Real food inflation, calculated as the difference between food inflation

Kenyan Shilling
  • Kenyan Shilling, which has been on a free-fall against the Dollar since mid-last year, fell to a record-low of 162 to the greenback with projections it could tumble further into the year.
  • The unit has shed over 31 per cent of its value to the dollar year-to-date, as the Fed rate hikes in the US took a toll on currencies across the different markets.
  • According to Kenya National Bureau of Statistics (KNBS), the Kenyan shilling also ceded ground against the Euro, Pound Sterling and the Japanese Yen.

The Kenyan government is facing a major headache as the country’s currency continues to fall against the US Dollar and other major currencies, hitting a new low this week.

Kenyan shilling, which has been on a free-fall against the dollar since mid-last year, fell to a record-low of 162 to the greenback with projections it could tumble even further this year.

The local…

World Bank
  • The World Bank attributes the downgrade to the recent conflict in the Middle East, which has heightened geopolitical risks and raised uncertainty in commodity markets.
  • Growth for Sub-Saharan Africa is projected to accelerate to 3.8 per cent in 2024 and firm further to 4.1 per cent next year.
  • The lender has upgraded Kenya’s GDP growth to 5.2 per cent due to easing inflation.

Global growth is projected to slow for the third consecutive year, decreasing from 2.6 per cent last year to 2.4 per cent this year, according to the World Bank.

In its January 2024 Global Economic Prospects report, the lender states that following a sharp slowdown in 2022 and a further decline last year, global output growth is set to decrease slightly this year.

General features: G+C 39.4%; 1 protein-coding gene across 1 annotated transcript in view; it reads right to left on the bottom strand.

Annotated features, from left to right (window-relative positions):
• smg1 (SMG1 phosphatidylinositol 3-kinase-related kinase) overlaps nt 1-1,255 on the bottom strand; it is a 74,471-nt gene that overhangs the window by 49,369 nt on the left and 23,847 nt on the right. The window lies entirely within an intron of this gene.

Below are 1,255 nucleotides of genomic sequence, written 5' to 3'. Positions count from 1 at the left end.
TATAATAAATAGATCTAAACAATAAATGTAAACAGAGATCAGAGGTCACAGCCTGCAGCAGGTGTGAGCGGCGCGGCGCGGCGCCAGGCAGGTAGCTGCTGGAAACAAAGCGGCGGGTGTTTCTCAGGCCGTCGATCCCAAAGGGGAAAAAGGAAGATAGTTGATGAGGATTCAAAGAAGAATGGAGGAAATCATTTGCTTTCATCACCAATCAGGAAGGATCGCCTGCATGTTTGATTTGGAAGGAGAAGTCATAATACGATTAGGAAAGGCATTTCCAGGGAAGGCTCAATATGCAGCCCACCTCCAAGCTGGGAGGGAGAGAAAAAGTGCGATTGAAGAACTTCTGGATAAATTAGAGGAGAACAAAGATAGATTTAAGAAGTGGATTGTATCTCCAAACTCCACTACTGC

This is occurring as global economic activity continues to soften due to the impacts of tight monetary policies, restrictive financial conditions, and weak growth …

Kenya-Uganda oil deal | East African Court of Justice
  • Uganda has moved to the East African Court of Justice (EACJ) over alleged Kenya's move to block it from importing its refined petroleum products.
  • In 2016, Uganda opted to work with Tanzania to develop a pipeline to evacuate crude oil from its fields in Hoima, western Uganda.
  • This dealt a blow to an initial plan to jointly construct a 1,500-kilometre-long pipeline from oil-rich Hoima to Kenya’s Lamu port, a project envisioned to cost about $2.5 billion.

Kenya’s fallout with Uganda on importing refined petroleum products has caused another rift between the neighbouring countries, threatening trade and bilateral relations.

On December 28, last year, Kampala lodged a case at the East African Court of Justice (EACJ) against Nairobi for blocking its plans to shift from purchasing petroleum products from Kenya to importing consignments.

Over the year, Oil Marketing Companies (OMCs) in Uganda have picked imports from Kenya Pipeline’s depots in Eldoret…

open skies policy